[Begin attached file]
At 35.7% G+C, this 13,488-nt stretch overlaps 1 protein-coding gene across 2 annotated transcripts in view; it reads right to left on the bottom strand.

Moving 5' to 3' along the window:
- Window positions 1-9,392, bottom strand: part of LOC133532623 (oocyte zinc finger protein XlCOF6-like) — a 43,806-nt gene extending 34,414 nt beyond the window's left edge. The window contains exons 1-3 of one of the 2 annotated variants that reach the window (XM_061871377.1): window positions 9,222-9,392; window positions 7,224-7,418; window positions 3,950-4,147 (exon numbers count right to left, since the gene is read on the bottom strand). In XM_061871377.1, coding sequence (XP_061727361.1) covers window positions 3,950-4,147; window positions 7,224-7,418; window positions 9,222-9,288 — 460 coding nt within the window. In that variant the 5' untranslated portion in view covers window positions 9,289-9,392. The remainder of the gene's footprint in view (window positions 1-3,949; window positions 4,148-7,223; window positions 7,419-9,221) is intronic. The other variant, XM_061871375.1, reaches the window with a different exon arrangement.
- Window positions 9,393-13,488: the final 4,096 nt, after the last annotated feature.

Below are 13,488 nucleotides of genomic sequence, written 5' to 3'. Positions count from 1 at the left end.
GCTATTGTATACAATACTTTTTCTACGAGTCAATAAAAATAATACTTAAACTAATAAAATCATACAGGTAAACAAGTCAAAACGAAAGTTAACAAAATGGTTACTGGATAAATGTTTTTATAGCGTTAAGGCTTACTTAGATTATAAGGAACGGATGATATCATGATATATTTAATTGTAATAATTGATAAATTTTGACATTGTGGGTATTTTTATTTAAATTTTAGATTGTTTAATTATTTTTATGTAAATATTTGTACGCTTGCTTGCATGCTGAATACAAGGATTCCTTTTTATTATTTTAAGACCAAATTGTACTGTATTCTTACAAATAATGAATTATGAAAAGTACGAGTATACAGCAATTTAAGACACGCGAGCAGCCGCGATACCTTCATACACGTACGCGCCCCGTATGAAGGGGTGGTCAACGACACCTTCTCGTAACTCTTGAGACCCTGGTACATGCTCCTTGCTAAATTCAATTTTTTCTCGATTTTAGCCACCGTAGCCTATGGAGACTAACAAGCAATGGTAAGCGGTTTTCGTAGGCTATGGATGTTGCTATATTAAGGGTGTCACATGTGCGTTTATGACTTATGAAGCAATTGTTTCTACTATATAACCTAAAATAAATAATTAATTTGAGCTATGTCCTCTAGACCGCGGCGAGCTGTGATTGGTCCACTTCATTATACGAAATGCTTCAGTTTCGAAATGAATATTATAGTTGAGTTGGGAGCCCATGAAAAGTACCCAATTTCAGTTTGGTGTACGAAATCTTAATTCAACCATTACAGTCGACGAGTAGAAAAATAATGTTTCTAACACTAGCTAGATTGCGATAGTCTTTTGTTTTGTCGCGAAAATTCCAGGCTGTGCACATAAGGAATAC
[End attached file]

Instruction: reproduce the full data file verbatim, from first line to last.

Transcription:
At 35.7% G+C, this 13,488-nt stretch overlaps 1 protein-coding gene across 2 annotated transcripts in view; it reads right to left on the bottom strand.

Moving 5' to 3' along the window:
- Window positions 1-9,392, bottom strand: part of LOC133532623 (oocyte zinc finger protein XlCOF6-like) — a 43,806-nt gene extending 34,414 nt beyond the window's left edge. The window contains exons 1-3 of one of the 2 annotated variants that reach the window (XM_061871377.1): window positions 9,222-9,392; window positions 7,224-7,418; window positions 3,950-4,147 (exon numbers count right to left, since the gene is read on the bottom strand). In XM_061871377.1, coding sequence (XP_061727361.1) covers window positions 3,950-4,147; window positions 7,224-7,418; window positions 9,222-9,288 — 460 coding nt within the window. In that variant the 5' untranslated portion in view covers window positions 9,289-9,392. The remainder of the gene's footprint in view (window positions 1-3,949; window positions 4,148-7,223; window positions 7,419-9,221) is intronic. The other variant, XM_061871375.1, reaches the window with a different exon arrangement.
- Window positions 9,393-13,488: the final 4,096 nt, after the last annotated feature.

Below are 13,488 nucleotides of genomic sequence, written 5' to 3'. Positions count from 1 at the left end.
GCTATTGTATACAATACTTTTTCTACGAGTCAATAAAAATAATACTTAAACTAATAAAATCATACAGGTAAACAAGTCAAAACGAAAGTTAACAAAATGGTTACTGGATAAATGTTTTTATAGCGTTAAGGCTTACTTAGATTATAAGGAACGGATGATATCATGATATATTTAATTGTAATAATTGATAAATTTTGACATTGTGGGTATTTTTATTTAAATTTTAGATTGTTTAATTATTTTTATGTAAATATTTGTACGCTTGCTTGCATGCTGAATACAAGGATTCCTTTTTATTATTTTAAGACCAAATTGTACTGTATTCTTACAAATAATGAATTATGAAAAGTACGAGTATACAGCAATTTAAGACACGCGAGCAGCCGCGATACCTTCATACACGTACGCGCCCCGTATGAAGGGGTGGTCAACGACACCTTCTCGTAACTCTTGAGACCCTGGTACATGCTCCTTGCTAAATTCAATTTTTTCTCGATTTTAGCCACCGTAGCCTATGGAGACTAACAAGCAATGGTAAGCGGTTTTCGTAGGCTATGGATGTTGCTATATTAAGGGTGTCACATGTGCGTTTATGACTTATGAAGCAATTGTTTCTACTATATAACCTAAAATAAATAATTAATTTGAGCTATGTCCTCTAGACCGCGGCGAGCTGTGATTGGTCCACTTCATTATACGAAATGCTTCAGTTTCGAAATGAATATTATAGTTGAGTTGGGAGCCCATGAAAAGTACCCAATTTCAGTTTGGTGTACGAAATCTTAATTCAACCATTACAGTCGACGAGTAGAAAAATAATGTTTCTAACACTAGCTAGATTGCGATAGTCTTTTGTTTTGTCGCGAAAATTCCAGGCTGTGCACATAAGGAATAC